IT'S natural to want to have things both ways. But when it comes to immigration, we should guard against the tendency to believe that we can. The recent influx of Central Americans into the nation's capital highlights some of the paradoxes in our attitudes on immigration.
Thirty or 40 years ago there was no sizeable Latino community in Washington, nor was the city a preferred destination for immigrant workers from third-world countries.
But in the 1960s and '70s, when more and more American women wished to enter the labor force and began casting about for adequate child-care, there was none to be found. African-American women were fleeing domestic service in droves because it was among the lowest-paid and most stigmatized job categories. While 37.5 percent of African-American women did private household work in 1960, by 1989 this figure had plummeted to 3.5 percent. Yet in the 1980s and '90s, Washington claimed the nation's highest proportion of women in the wage-labor force (currently at 69 percent).
Women from El Salvador and Guatemala filled this labor vacuum, many upon the invitation of diplomats and congressmen, State Department employees, and other government professionals. From the 1950s, the US State Department and Agency for International Development sent thousands of US families to Central American countries to implement such programs as the Alliance for Progress. After their tours of duty were finished, many of these families returned to Washington with nannies and household staff. That pattern was duplicated by thousands of foreign professionals when they gravitated to Washington with burgeoning agencies like the World Bank, International Monetary Fund, and the Organization of American States.
In interviews with hundreds of Central Americans in Washington, I found that 70 percent of the initial immigrants in each person's family who migrated before 1980 were recruited to work there. One woman, for example, worked as a housekeeper for a USAID family when they were stationed in San Salvador. They invited her to work for them in Washington upon their return, and this woman spawned a mini migration that funnelled 35 members of her extended family into the Washington area over ensuing decades. Several other women were recruited from Guatemala by families that worked for the World Bank.
When wars in El Salvador, Nicaragua, and Guatemala sped the departure of hundreds of thousands of men and women in the 1980s, many emigrants already had a relative living in Washington, Los Angeles, or Houston. Word spread quickly that the highest-paying jobs were to be found in the nation's capital, and employers enticed immigrant workers there to staff restaurants and cleaning or construction crews. The influx of foreign workers dovetailed with an explosive growth in the Washington-area economy. The city experienced chronic labor shortages for a number of years, with unemployment rates as low as 2.9 percent in the District of Columbia in 1988 and 1.9 percent in several of the surrounding suburbs.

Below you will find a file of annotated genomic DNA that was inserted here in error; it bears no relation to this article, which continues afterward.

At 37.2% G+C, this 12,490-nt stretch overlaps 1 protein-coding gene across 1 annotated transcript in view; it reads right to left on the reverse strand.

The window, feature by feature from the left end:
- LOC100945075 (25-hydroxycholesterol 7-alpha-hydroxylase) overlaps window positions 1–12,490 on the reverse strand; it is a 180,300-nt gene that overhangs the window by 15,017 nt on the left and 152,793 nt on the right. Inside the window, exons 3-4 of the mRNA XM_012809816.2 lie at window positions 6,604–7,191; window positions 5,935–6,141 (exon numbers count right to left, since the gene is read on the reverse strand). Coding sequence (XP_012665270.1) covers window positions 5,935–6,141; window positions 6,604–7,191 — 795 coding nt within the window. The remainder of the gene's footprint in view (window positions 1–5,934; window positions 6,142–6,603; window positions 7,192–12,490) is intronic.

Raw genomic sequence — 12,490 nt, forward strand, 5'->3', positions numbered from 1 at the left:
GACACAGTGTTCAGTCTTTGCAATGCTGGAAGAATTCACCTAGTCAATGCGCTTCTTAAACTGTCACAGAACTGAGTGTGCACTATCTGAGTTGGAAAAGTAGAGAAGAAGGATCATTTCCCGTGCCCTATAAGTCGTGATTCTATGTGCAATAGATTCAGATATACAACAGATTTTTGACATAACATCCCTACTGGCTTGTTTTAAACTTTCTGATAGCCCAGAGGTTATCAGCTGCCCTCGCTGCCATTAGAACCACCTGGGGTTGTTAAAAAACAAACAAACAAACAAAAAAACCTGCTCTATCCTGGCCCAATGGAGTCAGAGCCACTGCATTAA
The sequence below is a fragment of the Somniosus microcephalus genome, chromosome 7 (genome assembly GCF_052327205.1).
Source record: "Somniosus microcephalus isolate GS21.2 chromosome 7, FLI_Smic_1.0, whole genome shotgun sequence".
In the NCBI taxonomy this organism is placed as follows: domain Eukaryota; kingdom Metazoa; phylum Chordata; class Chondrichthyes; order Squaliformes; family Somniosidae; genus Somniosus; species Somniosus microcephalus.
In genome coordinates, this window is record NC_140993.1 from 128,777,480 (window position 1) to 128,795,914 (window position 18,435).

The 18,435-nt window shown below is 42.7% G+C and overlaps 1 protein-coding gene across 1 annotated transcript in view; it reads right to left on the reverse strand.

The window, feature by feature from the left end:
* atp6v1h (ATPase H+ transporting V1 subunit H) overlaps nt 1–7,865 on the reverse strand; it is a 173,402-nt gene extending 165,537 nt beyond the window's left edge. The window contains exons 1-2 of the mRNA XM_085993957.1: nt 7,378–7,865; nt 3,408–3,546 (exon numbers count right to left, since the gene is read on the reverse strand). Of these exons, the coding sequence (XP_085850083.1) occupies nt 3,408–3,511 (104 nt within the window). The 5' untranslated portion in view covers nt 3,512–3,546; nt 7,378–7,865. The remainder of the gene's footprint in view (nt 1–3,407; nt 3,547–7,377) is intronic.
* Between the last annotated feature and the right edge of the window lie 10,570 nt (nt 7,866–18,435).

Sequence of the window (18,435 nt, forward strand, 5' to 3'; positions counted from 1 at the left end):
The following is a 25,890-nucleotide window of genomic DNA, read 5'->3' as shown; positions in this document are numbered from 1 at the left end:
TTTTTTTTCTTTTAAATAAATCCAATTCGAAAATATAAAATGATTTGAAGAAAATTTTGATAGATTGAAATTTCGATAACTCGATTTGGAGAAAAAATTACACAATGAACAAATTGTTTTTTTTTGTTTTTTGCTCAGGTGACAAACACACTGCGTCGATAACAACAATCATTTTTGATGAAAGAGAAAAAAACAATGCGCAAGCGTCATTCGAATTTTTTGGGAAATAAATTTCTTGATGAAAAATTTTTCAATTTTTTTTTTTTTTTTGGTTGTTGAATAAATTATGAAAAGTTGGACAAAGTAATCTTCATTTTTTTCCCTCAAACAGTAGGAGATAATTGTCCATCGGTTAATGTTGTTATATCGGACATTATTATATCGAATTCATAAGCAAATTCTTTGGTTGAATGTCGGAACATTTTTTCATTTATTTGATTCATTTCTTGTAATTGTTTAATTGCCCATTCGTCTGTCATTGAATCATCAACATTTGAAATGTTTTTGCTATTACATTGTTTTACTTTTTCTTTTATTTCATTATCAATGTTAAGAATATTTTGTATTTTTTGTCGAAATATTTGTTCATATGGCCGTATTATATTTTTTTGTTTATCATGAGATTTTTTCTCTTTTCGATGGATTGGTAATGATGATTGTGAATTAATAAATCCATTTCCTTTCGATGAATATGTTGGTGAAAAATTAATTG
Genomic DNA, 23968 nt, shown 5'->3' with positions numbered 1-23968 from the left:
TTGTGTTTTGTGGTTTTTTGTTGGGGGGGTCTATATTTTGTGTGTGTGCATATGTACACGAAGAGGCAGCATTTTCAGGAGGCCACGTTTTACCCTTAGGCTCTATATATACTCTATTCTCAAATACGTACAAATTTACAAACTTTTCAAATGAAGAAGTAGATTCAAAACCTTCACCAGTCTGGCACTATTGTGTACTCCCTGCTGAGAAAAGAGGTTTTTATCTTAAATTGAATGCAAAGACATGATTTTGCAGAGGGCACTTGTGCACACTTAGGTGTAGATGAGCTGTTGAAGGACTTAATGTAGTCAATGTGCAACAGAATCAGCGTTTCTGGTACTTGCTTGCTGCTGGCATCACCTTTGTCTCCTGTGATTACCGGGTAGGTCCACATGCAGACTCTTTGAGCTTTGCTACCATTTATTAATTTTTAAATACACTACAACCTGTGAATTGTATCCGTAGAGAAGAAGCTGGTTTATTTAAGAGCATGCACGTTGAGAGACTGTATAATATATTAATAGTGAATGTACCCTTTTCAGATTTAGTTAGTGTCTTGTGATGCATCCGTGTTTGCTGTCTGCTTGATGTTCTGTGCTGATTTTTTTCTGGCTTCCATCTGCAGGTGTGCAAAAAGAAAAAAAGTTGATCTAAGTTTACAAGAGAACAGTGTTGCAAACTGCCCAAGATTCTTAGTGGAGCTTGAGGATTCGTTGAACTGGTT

A construction boom generated jobs in such profusion that employers were forced to recruit workers from other states or hire new arrivals through Latino social networks. More than 3,000 Hispanic-owned businesses operating in the area by 1989 contributed to the rapidly expanding job markets for new immigrants.
A panoply of employers thrive on this immigrant labor force. My interviews with owners or managers of 75 Washington-based businesses - primarily restaurants and construction or cleaning firms - revealed that the Immigration Reform and Control Act of 1986 failed to deter immigrants from flocking to US cities. Within six months of its enactment, undocumented immigrants and their employers in the nation's capital were devising ways to circumvent the law.
THESE are some of the neglected aspects of the immigration debate. We tend to forget how interference in other countries - such as backing entrenched regimes and financing wars in Central America - promotes emigration; how exporting assembly and manufacturing jobs overseas creates an Americanized work force; how disseminating American movies, music, and ads along with ideas about democracy and free markets inculcates a global American dream. We think nothing of inviting citizens of other countries here to tend our children, clean our bathrooms, pick vegetables, or haul away garbage.
We are reluctant to clasp the hands of those who perform the work that Americans shun. Yet in a crowded world and at center stage, we can't always insist on having it both ways.
Immigration is one of this country's founding principles and not an election-year political football. If we wish to embrace the role of a global leader and the benefits of a global marketplace, we must sculpt policies that affirm our historical legacy and reflect our global responsibilities.